Justin Harty is an assistant professor in the School of Social Work. He comes to ASU from the University of Chicago Crown Family School of Social Work, Policy, and Practice, where he earned his doctorate. He earned bachelor’s degrees in both sociology and philosophy from the University of Illinois at Urbana-Champaign in 2011. He received his master’s of social work, with a concentration in children and families, from the Jane Addams College of Social Work at the University of Illinois at Chicago in 2013.
After earning a master’s degree, Harty worked for three years as a foster care worker in Chicago. He is a licensed clinical social worker serving child welfare involved fathers and provides father-focused trainings to child welfare, foster care and family strengthening agencies around father involvement and engagement.
Harty’s research interests include the outcomes and preparedness of young fathers aging out of the foster care system, father engagement in child welfare services, and father-related social services in the history of the social work profession. His current research examines ways to better serve fathers in home visiting, child welfare and foster care settings. His dissertation focused on the experiences and needs of young Black fathers in foster care as they leave state care and transition to independent adulthood and early fatherhood.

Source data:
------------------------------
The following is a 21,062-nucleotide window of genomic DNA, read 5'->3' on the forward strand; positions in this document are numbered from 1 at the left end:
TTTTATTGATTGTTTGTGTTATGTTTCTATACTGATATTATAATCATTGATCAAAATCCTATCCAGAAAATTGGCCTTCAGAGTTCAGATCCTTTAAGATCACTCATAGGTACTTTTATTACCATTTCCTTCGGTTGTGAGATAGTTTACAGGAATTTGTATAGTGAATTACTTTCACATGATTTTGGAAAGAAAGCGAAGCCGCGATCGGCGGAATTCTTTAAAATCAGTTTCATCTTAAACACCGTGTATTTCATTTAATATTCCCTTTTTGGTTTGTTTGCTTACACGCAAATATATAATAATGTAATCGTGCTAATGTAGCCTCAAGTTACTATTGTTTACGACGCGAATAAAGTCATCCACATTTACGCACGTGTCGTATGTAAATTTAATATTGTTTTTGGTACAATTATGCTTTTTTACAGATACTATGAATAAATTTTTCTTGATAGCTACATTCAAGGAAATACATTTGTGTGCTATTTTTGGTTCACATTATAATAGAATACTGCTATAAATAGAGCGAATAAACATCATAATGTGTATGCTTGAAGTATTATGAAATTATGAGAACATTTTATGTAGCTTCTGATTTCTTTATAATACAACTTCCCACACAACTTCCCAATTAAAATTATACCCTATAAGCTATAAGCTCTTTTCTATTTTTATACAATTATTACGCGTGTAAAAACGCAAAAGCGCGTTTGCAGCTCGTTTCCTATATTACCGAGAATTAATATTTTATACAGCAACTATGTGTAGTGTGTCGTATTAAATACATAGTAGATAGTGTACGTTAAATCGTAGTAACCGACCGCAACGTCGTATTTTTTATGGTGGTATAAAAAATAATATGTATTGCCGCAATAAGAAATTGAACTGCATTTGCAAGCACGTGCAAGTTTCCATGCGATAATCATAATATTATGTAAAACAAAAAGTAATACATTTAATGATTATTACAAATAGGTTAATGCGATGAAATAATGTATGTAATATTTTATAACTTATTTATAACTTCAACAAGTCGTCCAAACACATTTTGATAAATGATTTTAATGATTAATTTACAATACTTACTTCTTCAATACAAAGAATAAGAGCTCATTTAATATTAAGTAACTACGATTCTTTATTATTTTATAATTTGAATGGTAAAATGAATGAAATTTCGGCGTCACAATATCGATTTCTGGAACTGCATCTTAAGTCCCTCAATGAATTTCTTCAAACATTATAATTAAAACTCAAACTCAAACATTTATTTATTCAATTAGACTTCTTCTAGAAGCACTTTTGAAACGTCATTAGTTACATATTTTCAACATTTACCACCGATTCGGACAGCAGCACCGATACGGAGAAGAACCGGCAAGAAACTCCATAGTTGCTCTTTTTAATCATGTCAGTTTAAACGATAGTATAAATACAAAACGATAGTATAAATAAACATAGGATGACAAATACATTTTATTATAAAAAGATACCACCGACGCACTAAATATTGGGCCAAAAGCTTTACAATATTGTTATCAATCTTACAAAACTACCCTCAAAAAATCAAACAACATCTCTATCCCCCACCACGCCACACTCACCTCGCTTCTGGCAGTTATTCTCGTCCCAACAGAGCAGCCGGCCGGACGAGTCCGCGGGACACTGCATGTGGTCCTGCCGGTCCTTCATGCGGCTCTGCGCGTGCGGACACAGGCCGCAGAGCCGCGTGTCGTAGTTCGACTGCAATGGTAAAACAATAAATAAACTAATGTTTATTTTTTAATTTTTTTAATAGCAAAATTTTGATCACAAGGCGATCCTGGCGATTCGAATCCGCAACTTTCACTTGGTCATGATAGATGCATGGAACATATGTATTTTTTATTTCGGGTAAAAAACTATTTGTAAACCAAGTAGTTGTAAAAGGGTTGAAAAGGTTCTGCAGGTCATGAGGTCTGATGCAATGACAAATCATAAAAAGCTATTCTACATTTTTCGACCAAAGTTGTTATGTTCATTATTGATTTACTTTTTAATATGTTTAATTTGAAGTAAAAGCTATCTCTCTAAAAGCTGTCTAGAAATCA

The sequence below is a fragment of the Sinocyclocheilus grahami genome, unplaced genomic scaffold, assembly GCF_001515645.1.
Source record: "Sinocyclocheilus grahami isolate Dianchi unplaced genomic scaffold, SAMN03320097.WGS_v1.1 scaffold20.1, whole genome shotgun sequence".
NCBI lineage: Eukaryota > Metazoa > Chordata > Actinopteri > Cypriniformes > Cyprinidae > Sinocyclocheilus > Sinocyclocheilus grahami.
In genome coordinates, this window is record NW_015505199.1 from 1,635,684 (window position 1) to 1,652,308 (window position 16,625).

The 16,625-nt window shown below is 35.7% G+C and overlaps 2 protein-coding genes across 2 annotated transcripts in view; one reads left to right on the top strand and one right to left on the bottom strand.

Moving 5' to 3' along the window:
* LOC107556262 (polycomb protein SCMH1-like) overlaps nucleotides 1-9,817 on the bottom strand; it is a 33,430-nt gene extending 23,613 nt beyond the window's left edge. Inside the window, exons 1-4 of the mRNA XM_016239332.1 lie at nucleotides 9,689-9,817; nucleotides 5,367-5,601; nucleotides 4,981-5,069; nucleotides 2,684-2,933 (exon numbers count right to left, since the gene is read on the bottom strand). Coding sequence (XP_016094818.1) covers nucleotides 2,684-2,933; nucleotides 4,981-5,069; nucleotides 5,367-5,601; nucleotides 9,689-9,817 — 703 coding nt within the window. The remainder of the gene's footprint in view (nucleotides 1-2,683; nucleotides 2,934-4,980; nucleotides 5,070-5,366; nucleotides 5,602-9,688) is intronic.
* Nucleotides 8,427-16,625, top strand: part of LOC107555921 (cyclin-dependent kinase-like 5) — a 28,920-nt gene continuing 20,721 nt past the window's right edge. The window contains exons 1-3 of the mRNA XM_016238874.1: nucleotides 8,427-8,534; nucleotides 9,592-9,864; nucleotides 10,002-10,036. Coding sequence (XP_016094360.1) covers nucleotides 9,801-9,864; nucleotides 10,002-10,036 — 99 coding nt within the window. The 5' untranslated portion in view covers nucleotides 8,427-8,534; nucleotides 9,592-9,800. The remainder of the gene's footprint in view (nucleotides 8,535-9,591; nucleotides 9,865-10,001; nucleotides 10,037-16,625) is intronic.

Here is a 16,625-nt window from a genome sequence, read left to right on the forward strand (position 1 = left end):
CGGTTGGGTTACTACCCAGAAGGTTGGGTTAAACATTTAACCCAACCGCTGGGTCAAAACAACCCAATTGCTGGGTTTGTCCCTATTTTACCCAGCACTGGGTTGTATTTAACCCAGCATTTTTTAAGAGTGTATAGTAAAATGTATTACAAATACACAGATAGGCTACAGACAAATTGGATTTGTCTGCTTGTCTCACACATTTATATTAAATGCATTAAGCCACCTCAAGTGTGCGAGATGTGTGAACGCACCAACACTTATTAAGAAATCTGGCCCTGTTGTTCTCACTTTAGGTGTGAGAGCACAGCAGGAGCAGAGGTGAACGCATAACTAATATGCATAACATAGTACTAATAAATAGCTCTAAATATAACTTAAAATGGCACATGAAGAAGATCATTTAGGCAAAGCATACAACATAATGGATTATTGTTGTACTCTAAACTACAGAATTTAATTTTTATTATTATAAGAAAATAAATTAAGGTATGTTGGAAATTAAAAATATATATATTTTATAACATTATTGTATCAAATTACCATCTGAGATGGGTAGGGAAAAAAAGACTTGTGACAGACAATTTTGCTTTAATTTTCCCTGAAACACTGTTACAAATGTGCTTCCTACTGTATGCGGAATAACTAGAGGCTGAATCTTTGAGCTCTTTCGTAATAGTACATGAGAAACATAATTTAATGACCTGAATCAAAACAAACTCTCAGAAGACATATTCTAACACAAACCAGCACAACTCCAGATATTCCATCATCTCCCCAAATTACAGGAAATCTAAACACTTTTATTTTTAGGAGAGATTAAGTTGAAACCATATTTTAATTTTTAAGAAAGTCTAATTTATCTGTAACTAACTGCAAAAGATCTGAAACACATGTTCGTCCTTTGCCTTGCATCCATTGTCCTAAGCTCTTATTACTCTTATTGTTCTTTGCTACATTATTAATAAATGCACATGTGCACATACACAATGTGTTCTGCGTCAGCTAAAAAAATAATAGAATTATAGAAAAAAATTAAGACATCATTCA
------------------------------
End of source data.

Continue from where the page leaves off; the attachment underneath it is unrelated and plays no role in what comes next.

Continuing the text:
Harty is the project coordinator and research assistant on the California Youth Transitions to Adulthood Study (CalYOUTH) examining the impact of extended foster care among transition-aged foster youth in California. He is also a research assistant on the Dads Matter-HV study testing a father-focused enhancement to home visiting services.
Fundamental to Harty's social justice work is his commitment to dismantling racism and colonialism within the social work profession. He mobilizes social change by using Black social work history to directly address white supremacy, racism and colonialism while leveraging long-standing African traditions of self-help and mutual aid to help social workers and Black communities continue the resistance against oppression and inequality.